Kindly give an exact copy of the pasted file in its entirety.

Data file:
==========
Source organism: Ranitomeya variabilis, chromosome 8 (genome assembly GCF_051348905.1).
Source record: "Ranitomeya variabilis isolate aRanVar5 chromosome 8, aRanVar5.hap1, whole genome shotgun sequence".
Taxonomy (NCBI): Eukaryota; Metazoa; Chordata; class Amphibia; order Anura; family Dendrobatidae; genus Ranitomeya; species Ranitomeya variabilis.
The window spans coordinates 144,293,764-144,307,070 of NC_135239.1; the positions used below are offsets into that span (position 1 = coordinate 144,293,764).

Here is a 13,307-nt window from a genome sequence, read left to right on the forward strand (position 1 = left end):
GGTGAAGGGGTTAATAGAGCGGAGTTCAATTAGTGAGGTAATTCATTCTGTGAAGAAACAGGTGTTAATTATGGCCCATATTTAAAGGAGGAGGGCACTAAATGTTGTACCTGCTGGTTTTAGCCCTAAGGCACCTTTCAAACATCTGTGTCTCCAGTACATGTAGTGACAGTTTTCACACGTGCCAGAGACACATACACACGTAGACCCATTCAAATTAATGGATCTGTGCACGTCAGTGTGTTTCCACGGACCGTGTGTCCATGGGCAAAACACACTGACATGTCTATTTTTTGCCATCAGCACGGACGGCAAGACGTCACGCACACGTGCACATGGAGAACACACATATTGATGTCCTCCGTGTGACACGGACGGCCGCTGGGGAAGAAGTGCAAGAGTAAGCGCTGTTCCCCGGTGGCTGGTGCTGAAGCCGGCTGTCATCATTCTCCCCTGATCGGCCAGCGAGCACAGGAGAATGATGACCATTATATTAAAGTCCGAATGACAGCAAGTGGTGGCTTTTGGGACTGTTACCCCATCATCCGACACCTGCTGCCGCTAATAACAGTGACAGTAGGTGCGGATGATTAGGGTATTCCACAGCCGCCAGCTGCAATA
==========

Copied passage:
Source organism: Ranitomeya variabilis, chromosome 8 (genome assembly GCF_051348905.1).
Source record: "Ranitomeya variabilis isolate aRanVar5 chromosome 8, aRanVar5.hap1, whole genome shotgun sequence".
Taxonomy (NCBI): Eukaryota; Metazoa; Chordata; class Amphibia; order Anura; family Dendrobatidae; genus Ranitomeya; species Ranitomeya variabilis.
The window spans coordinates 144,293,764-144,307,070 of NC_135239.1; the positions used below are offsets into that span (position 1 = coordinate 144,293,764).

Here is a 13,307-nt window from a genome sequence, read left to right on the forward strand (position 1 = left end):
GGTGAAGGGGTTAATAGAGCGGAGTTCAATTAGTGAGGTAATTCATTCTGTGAAGAAACAGGTGTTAATTATGGCCCATATTTAAAGGAGGAGGGCACTAAATGTTGTACCTGCTGGTTTTAGCCCTAAGGCACCTTTCAAACATCTGTGTCTCCAGTACATGTAGTGACAGTTTTCACACGTGCCAGAGACACATACACACGTAGACCCATTCAAATTAATGGATCTGTGCACGTCAGTGTGTTTCCACGGACCGTGTGTCCATGGGCAAAACACACTGACATGTCTATTTTTTGCCATCAGCACGGACGGCAAGACGTCACGCACACGTGCACATGGAGAACACACATATTGATGTCCTCCGTGTGACACGGACGGCCGCTGGGGAAGAAGTGCAAGAGTAAGCGCTGTTCCCCGGTGGCTGGTGCTGAAGCCGGCTGTCATCATTCTCCCCTGATCGGCCAGCGAGCACAGGAGAATGATGACCATTATATTAAAGTCCGAATGACAGCAAGTGGTGGCTTTTGGGACTGTTACCCCATCATCCGACACCTGCTGCCGCTAATAACAGTGACAGTAGGTGCGGATGATTAGGGTATTCCACAGCCGCCAGCTGCAATA